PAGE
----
Wireless by design

If you read Windows Middle East's recent 'Wi-Fly with Windows' group test, you may have had your appetite for wireless whetted, so we continue the theme by explaining how to set-up a cable-free wireless local area network (WLAN) for convenient computing at work or home.

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By  Matthew Wade Published  June 28, 2004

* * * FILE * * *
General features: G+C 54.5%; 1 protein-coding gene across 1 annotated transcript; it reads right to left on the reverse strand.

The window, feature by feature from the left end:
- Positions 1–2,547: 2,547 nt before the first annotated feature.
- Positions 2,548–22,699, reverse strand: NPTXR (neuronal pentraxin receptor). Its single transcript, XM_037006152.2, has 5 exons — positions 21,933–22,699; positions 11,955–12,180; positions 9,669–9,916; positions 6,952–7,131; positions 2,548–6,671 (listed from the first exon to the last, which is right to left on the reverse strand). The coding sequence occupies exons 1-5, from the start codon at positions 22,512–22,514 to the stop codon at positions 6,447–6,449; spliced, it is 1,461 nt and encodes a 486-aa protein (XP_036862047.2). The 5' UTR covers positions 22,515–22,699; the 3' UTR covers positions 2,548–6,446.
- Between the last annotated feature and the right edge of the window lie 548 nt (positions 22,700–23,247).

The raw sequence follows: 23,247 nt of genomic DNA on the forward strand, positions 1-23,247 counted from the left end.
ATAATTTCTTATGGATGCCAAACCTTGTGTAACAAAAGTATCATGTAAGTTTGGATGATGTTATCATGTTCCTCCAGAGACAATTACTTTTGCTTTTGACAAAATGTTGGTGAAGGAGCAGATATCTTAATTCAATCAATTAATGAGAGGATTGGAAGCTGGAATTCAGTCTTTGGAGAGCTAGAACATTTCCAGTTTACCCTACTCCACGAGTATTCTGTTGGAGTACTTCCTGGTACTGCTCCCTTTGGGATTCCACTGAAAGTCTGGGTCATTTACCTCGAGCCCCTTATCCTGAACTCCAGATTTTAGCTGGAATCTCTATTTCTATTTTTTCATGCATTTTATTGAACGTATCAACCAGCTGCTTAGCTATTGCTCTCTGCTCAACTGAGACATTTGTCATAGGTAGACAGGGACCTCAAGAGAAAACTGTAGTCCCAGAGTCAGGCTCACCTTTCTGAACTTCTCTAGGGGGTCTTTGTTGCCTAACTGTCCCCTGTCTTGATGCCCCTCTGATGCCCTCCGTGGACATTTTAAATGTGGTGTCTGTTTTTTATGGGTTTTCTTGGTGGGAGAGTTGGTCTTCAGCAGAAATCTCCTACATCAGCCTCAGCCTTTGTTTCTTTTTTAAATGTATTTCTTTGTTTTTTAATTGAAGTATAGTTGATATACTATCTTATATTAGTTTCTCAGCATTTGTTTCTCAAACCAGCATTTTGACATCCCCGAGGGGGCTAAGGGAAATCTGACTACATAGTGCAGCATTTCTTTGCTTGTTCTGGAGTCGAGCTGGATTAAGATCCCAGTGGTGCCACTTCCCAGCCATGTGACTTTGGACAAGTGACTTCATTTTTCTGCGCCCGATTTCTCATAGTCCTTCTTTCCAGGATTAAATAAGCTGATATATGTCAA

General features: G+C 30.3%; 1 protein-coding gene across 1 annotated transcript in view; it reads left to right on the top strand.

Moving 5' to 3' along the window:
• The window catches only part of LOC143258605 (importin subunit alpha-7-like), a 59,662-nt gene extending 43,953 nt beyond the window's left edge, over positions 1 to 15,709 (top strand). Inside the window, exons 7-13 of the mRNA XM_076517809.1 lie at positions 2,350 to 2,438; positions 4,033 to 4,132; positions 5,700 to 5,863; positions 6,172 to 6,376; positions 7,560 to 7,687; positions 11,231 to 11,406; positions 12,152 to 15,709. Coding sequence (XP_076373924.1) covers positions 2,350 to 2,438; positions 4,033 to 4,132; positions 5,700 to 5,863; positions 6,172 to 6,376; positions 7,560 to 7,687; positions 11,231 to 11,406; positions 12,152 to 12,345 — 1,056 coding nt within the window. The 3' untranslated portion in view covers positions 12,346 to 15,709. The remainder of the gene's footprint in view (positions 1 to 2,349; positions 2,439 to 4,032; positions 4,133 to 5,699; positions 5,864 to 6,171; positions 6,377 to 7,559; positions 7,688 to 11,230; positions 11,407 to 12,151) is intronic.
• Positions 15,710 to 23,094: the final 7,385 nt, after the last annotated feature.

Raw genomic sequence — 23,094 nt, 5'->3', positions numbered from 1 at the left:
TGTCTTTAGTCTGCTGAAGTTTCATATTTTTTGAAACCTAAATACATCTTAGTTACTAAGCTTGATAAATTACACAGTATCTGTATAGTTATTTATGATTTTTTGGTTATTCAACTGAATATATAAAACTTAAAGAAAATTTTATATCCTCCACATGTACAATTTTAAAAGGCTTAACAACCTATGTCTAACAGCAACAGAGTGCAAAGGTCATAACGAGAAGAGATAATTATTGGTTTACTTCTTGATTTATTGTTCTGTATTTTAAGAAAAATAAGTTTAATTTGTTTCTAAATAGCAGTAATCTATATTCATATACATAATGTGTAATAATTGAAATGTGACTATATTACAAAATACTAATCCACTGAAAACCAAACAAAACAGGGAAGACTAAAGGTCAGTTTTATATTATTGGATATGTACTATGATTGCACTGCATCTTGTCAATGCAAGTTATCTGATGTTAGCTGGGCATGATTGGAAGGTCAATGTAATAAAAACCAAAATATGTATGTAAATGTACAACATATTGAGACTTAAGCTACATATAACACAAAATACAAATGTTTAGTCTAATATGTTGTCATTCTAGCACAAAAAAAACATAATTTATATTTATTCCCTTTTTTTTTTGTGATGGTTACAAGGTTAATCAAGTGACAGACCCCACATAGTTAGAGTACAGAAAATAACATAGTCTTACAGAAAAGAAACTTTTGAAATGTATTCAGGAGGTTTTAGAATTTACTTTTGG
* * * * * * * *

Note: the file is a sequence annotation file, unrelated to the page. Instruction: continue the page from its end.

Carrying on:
|~||~||~|The advantages of local area networking have been well documented in Windows Middle East and include the ability to share and move files between PCs, get more from an internet connection, share devices such as printers and play network games - all of which can help office users and tech-savvy families alike to work and play more effectively. As more wireless products enter the market, such as Wi-Fi enabled notebooks and peripherals (see the HP MFD reviewed on page 52 of our August issue), the opportunity to enjoy the benefits of networking with the added convenience of cable free connections is, for many, an opportunity just too appealing to miss. A wireless network not only means there are no cables to install, trip over or for the dog to gnaw on, but at home your seamless interior design will stay that way without Ethernet leads strewn around the place. At home and in the home office it also becomes easier to get some peace; if your colleague’s rowdy sales calls or the sound of Beyonce's bootylicious beats emanating from your offspring’s bedroom are driving you to distraction, simply pick up your notebook and relocate elsewhere. Unless you work in a huge office space or inhabit a mansion, the 100-150 foot coverage made possible by ‘b’ and ‘g’ standard wireless products should easily meet your needs. If you're still unconvinced, consider an often overlooked selling point of going wireless. If you rent your home or office space, install a traditional LAN and then decide to move, if that LAN is properly installed it may be difficult to take its cabling with you. Your landlord may also demand that you either leave this cabling in or else take the time to restore the property to its original condition. When setting up a wireless LAN (or WLAN) there are several points to consider, from making sure your computers are configured for wireless connectivity (by checking their specifications and if necessary adding wireless components), to considering which wireless access point (WAP) to buy and where to position this for the best signal coverage. If you already operate a LAN but want to add a wireless version to run alongside it, this is simple to do. Setting the standard You might have heard different wireless standards referred to in this magazine or elsewhere and it helps to understand these, particularly when buying an access point. Firstly, 802.11 refers to the family of wireless specifications that the Institute of Electrical and Electronics Engineers (IEEE) developed for WLAN technology. 802.11 denotes that an over-the-air interface between a wireless client (such as a wireless enabled PC or peripheral notebook) and a base station (in our case an access point) or alternatively between two wireless clients is possible. Within this specification are three wireless standards - 802.11a, 802.11b and 802.11g. 802.11b has been the most widely adopted standard to date, but the recently introduced 'g' standard is expected to poach market share over over the coming months. Both standards operate at a frequency of 2.4GHz (the same frequency used by cordless phones, microwave ovens and the like) however the 'b' standard only offers a top data transfer speed of 11Mbps compared to the 'g' standard's niftier 54Mbps. As for 802.11a, this standard operates on a 5GHs band rather than 2.4GHz, which means 802.11a products avoid conflicts with 2.4GHz devices. They also have a top speed of 54Mbps, but in the Middle East this standard is not widely used because it works on the same frequency as many military applications. Most wireless home and small office products available in the region tend to use either the 'b' or 'g' standard, such as Linksys’ Wireless G product for example, reviewed in July issue of Windows. STEP 1 Obvious stuff first. The computers you plan to connect must include a wireless component. In the case of Centrino notebooks, part of their Centrino package is Intel's Intel PRO/Wireless network connection, which obviously meets this need. If in doubt, head into the System section of Control Panel on your PC and check Device Manager/Network Devices. If your notebook or PC doesn't have a wireless component, this is easily solved by buying either a wireless PC card (for a notebook) or a wireless PCI card (to enable a desktop PC). Expect to pay roughly $50-$70 for each card. After your wireless card is installed, you then have two options. It is possible to connect wireless devices in a peer-to-peer (P2P) fashion rather than using an AP as the centre of your LAN (in what's called a star topology). If you have two wireless notebooks at home for instance, you can connect these simply by heading to Control Panel/Network Connections and clicking Create a New Connection before choosing to set-up an Advanced Connection. When configuring your P2P wireless network parameters, be sure to change from 'infrastructure mode' (a setting designed for use with WAPs or routers) to 'ad hoc mode'. However, if you go the wireless access point route as we will in the remainder of this workshop, this has the advantage of potentially providing better security (some high-end WAPs with built-in broadband routers now include a firewall function such as the US Robotics and Linksys models recently reviewed in Windows), extending a wireless network's range, and making the process of adding additional wireless devices a simple one (i.e. just turn them on and they should recognise your WAP). An interesting point to note here is that when Intel launches its Grantsdale motherboard chipset (the desktop version of which should hit this region in the next few weeks), this chipset should enable Grantsdale-based PCs to function as wireless access points. STEP 2 If you are planning to route an internet connection around your wireless network, first remove the Ethernet network cable from your PC and connect this to the LAN port of your access point. It may be the case that your modem connects to your PC via a USB connection, in which case there's more to do. Keep this USB cable connected from modem to PC and next connect the PC to your wireless access point (WAP) via an Ethernet cable. You then need to enable Internet Sharing on your wireless network card. To do this, click your DSL or dial-up internet icon in Control Panel, choose Properties and under the Sharing tab select the wireless network card in your PC. Turn on your modem and connect the WAP's power supply. Wait until its alert LED has stopped flashing. Note: Windows advises you to check with your telephone service provider before sharing an internet connection as some providers have a policy against sharing single a connection amongst different devices. STEP 3 When your WAP is turned on, any wireless enabled kit within close proximity should prompt you that there is now a wireless network available. Click the pop-up window that tells you this and from there choose the wireless network you want to join. This will usually be named after the type of access point you're using, for instance in our office set-up our wireless network was identified as USR8024 after the US Robotics 8024 WAP we used in our test. If this doesn't occur, don’t worry - just head for Control Panel/Network Connections and click Create New Connection to enter the Windows Network Set-up Wizard to search for the wireless network connection manually. The majority of this Set-up Wizard is self-explanatory, though some of the options require a little more attention. We recommend that that you check the 'Ignore disconnected network hardware' box to help avoid unnecessary conflicts, then it's simply a case of naming your computer for use on the network and choosing whether or not an internet connection will be run over your WLAN. If you are using Windows XP, your final choice before the Wizard starts searching for an available wireless network (i.e. looking for your turned on access point) is whether or not to create a network set-up disk. Why might you want to do this? Well you need to run the network set-up wizard on each PC you wish to connect to your WLAN. If most of your machines are running Windows XP and one computer an earlier version (Windows 98 say) then you'll need to use either the Windows CD or such a network set-up disk to get it up and running smoothly. Once you have either bypassed that option or created a disk, click OK and Windows will track down available wireless networks. From the results given just click on the network you would like to join. STEP 4 Turn on the rest of your wireless enabled PCs and notebooks. Much of the time, as with the first computer connected, these will automatically detect that a wireless network is present and a pop-up prompt will tell you as much. In this case, click the pop-up and again choose the correct WLAN name to get connected. If this doesn't occur, simply click through the Network Set-up Wizard in Control Panel or in the case of a non-Windows XP OS, use the Windows XP CD or the network set-up disk you created. You can, at any time, check that your WLAN is operational, how long it has been connected, what speed it is running at and how strong the wireless signal is. To do this, double-click the wireless network logo in your PC's taskbar or in Control Panel/Network Connections. In Network Connection's Properties tab you can jump between any different WLANs you may have set-up. STEP 5 Your WLAN should now be operational and your PCs able to see each other over it (to check this, open up Explorer and under My Network Places/Entire Network/Microsoft Windows Network check that you can see the other devices you've added to the network). As far as sharing information between devices is concerned, first you must choose which folders you want to share. Say for instance you are browsing your work files in explorer. Having spied the file you want to make public, simply right-click the file icon, choose the Sharing and Security option and finally click 'Share this folder on a network'. A second check box allows you to determine whether or not other users are able to change the folder's contents. To check the folder you want shared is viewable, use another PC on your network, go to My Network Places and click on the host PC. Its shared file should be shown (along with Windows' standard Shared Documents folders, which include Music, Pictures and Video). STEP 6 Should any of your devices suffer from problems with reduced signal strength, try moving the WAP around your office or home. Because 802.11 'b' and 'g' standard access points use the 2.4GHz band, devices such as cordless phones and microwaves (which use the same band) may interfere with the WAP's signal, so try to locate the WAP as far away from other devices as possible and similarly away from metal, as this can affect a signal too. Consider that a WAP's signal will radiate from the device as though in expanding concentric circles, therefore the WAP's signal won't be transmitted effectively if, for instance, it is positioned in a corner against two walls. WHAT WAP? When buying a wireless access point, consider the following: Signal strength Measured in miliwatts (mW) - the more miliwatts, the stronger the signal. Wireless standard Try to go for a new, potentially faster 802.11g standard WAP if possible. Data transfer speed (Mbps) Take note of the data transfer test results in Windows’ WAP reviews. Router If you are looking to share an internet connection amongst the devices on your WLAN, a built-in router might prove useful. Ethernet ports Some WAPs also function as a LAN switch, in which case they need a means of connecting devices using cables. This usually comes in the form of ethernet ports. Four ports should keep most families connected. ||**||